October 6, 2022

Feeding a Community

Through rain, shine, and pandemic times, 5Loaves2Fish makes meals available to those in need
By Lynda Wheatley | Aug. 13, 2022

At first glance, Melissa West appears warm and boisterous, with a take-no-BS bearing, a big growl of a laugh, and meticulous manners.

But a childhood of abuse and neglect has taken its toll, forcing her to see and live through things she says she wouldn’t wish on anyone else. She says she can’t read or write, has worked some, and been homeless plenty. She lost her most recent home, a trailer whose rent she could no longer afford, in 2020 and is between housing now.

And though she describes herself as “a loner-type person,” something gave her pause one day in 2017 that she saw Michelle White, one of the founders of 5Loaves2Fish, at Central Methodist Church in downtown Traverse City.

White had set up an art table during the church’s free meal offerings in hopes of engaging some of the guests to create art. To hear White tell it, the idea was going over like a lead balloon—until West came along.

“I can still see it,” says White. “She started to walk past and then stopped, slowly backed up and said something like, ‘What you got going on here?’”

West says she didn’t really want to stop at White’s art table. “I didn’t want to be part of any people … But she invited me over there, and I start off [doing art], and I didn’t think I did anything justifiable because my whole life I was always told, ‘It’s crap. You don’t do nothing good.’”

In fact, West is the kind of person who does a lot of good. After she sat down, several others followed her lead.

“Honestly, if it hadn’t been for her, I don’t know if that program would have continued,” says White. “It’s because of her that we developed a little group, and it just stuck.”

West is also the reason that, in the spring of 2020, while the rest of the world ground to a sudden stop, dozens of people experiencing homelessless and hunger in Traverse City were fed.

How It Started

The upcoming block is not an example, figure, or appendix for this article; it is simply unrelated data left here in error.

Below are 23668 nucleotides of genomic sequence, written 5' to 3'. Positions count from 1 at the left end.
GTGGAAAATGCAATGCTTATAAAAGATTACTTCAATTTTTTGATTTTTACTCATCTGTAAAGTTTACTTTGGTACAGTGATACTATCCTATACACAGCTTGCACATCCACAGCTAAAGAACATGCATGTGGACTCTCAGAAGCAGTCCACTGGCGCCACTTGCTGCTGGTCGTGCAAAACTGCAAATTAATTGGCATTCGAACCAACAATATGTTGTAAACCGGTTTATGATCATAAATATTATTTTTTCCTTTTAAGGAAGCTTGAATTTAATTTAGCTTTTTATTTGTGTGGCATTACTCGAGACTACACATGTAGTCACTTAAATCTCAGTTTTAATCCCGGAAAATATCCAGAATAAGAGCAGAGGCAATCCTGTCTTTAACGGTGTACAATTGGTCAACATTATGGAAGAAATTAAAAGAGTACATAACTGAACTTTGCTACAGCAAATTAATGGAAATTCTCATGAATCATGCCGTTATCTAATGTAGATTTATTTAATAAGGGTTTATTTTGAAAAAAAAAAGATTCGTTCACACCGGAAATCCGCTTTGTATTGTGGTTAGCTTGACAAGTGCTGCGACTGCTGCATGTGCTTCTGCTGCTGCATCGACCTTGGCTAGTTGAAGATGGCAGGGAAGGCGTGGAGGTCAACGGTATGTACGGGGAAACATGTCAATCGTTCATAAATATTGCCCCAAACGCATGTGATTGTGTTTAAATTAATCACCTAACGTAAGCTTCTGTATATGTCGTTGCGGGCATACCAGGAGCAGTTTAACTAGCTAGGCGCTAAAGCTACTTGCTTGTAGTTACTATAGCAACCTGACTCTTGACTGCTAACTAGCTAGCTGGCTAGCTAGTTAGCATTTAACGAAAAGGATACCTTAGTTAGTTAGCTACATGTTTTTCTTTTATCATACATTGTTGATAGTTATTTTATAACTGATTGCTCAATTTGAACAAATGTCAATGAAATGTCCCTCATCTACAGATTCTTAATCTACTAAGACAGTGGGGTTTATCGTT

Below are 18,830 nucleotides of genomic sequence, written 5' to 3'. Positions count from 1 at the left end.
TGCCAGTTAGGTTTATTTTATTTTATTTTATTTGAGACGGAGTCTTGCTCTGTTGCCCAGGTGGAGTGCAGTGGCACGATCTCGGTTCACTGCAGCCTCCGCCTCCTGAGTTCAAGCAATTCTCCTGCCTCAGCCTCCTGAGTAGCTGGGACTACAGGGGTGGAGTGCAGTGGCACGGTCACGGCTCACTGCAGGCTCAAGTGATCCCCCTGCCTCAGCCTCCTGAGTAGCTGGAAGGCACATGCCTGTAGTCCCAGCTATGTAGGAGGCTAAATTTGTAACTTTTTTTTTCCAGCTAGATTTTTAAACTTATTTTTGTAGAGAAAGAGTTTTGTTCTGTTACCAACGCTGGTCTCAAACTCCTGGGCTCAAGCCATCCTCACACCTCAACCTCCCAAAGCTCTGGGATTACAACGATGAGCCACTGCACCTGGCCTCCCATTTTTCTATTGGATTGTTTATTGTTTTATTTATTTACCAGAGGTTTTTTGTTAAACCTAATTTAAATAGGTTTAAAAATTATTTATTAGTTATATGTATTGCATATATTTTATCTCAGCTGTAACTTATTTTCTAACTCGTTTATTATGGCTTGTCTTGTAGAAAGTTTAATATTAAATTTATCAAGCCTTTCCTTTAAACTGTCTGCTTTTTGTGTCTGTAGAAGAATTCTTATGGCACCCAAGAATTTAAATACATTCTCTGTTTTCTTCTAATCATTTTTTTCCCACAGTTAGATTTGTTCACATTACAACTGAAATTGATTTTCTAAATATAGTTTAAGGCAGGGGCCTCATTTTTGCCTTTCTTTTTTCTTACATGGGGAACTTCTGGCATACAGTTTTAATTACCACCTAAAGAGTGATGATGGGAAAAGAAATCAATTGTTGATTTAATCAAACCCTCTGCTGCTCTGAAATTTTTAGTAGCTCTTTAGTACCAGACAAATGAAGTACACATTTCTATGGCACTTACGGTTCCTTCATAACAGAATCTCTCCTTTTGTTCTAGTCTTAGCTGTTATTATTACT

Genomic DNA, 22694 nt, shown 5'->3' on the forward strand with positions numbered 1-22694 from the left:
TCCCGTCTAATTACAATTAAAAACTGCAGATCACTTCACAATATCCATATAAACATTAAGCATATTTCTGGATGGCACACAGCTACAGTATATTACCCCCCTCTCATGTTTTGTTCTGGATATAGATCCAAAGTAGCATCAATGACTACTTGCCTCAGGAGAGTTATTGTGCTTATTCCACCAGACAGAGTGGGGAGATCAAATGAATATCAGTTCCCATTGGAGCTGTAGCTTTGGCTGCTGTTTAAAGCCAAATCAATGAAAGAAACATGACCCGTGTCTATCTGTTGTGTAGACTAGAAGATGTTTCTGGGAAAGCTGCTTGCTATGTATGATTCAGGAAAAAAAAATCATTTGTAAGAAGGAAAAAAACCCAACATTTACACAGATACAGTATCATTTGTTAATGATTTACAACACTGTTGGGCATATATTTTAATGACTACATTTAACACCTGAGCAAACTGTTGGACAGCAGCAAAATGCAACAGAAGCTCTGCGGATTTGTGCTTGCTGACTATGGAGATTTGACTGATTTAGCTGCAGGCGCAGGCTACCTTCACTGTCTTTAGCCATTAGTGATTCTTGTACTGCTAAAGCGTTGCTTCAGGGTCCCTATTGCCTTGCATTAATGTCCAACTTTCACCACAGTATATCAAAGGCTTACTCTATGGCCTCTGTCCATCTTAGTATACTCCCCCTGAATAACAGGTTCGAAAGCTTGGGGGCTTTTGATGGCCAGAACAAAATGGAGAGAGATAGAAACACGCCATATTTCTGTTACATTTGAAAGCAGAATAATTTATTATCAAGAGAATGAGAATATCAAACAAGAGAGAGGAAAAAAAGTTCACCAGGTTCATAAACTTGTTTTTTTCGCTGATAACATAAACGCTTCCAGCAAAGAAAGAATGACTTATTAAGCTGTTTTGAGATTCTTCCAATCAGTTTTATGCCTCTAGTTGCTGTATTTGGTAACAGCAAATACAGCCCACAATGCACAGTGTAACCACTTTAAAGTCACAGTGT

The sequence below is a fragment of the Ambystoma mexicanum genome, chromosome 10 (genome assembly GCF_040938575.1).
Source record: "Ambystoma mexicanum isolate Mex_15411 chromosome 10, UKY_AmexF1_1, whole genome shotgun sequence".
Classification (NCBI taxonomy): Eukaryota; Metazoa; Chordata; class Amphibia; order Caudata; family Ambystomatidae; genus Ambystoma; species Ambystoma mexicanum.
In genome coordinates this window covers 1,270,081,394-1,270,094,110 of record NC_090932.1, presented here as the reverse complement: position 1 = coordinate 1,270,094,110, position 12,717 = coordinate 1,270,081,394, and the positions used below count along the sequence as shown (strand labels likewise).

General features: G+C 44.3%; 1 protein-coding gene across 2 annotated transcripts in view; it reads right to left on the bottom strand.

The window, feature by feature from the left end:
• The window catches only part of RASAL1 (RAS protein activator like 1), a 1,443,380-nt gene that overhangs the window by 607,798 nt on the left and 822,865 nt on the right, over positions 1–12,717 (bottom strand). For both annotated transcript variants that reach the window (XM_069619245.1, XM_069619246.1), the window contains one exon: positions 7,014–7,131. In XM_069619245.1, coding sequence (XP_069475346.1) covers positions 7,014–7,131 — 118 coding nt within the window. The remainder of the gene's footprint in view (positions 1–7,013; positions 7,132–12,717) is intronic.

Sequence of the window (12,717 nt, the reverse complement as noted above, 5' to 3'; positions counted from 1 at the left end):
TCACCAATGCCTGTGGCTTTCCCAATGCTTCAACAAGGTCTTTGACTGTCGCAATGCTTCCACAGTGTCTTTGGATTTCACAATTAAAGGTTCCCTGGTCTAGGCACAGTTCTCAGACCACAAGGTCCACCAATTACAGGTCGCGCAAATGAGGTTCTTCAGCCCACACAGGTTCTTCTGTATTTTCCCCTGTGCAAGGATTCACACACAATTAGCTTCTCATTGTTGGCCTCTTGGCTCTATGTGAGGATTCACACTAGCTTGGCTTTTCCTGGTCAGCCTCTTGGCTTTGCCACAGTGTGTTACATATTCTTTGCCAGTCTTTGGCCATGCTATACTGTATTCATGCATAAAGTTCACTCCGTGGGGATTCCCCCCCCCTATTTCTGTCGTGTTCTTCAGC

That March, Michelle and Bob White of Leland were gearing up to host a fundraising event at their local church. They had gathered loads of donated food through their fledgling nonprofit 5Loaves2Fish, and they hoped they’d finally get some traction on making the well-fed folks of Leelanau County aware of a problem 40 percent of their neighbors faced daily: food insecurity.

March 13 and the ensuing shutdown brought an ironic twist: The Whites had a bounty of food they couldn’t use for a fundraiser intended to help hungry people. As they discussed what they might save or freeze, how and where, West unknowingly delivered an answer.

“That very day,” White says, “Melissa called me and said, ‘Dude, you’ve got to do something. All the meal sites are shutting down.’”

West was panicked. She knew the people who depended on those sites for their food. She knew their names, their faces, their circumstances, and she understood that while many of us were worried about when our kids would go back to school or whether we should cancel our spring break vacation plans, her friends didn’t know when they might get their next meal.

That night—and every day for weeks after—White and her friend Peggy Miller cooked every last bit of donated food, packing it into jars, Tupperware, and anything they could find. They’d meet up with West in parking lots and at the edges of forest encampments. She’d take as much as she could carry and trudge off into the snow to distribute it.